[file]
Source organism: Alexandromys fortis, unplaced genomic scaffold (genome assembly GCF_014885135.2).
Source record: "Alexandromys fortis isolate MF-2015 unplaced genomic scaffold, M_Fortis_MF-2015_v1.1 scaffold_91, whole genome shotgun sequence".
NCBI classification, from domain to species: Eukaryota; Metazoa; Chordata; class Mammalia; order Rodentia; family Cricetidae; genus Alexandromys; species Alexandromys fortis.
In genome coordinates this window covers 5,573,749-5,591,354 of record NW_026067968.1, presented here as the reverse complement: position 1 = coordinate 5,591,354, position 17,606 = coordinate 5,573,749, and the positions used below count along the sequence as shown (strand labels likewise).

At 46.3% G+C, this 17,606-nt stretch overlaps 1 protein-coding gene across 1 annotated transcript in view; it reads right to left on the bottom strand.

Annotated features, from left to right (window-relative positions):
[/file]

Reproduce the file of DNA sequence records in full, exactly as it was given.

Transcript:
Source organism: Alexandromys fortis, unplaced genomic scaffold (genome assembly GCF_014885135.2).
Source record: "Alexandromys fortis isolate MF-2015 unplaced genomic scaffold, M_Fortis_MF-2015_v1.1 scaffold_91, whole genome shotgun sequence".
NCBI classification, from domain to species: Eukaryota; Metazoa; Chordata; class Mammalia; order Rodentia; family Cricetidae; genus Alexandromys; species Alexandromys fortis.
In genome coordinates this window covers 5,573,749-5,591,354 of record NW_026067968.1, presented here as the reverse complement: position 1 = coordinate 5,591,354, position 17,606 = coordinate 5,573,749, and the positions used below count along the sequence as shown (strand labels likewise).

At 46.3% G+C, this 17,606-nt stretch overlaps 1 protein-coding gene across 1 annotated transcript in view; it reads right to left on the bottom strand.

Annotated features, from left to right (window-relative positions):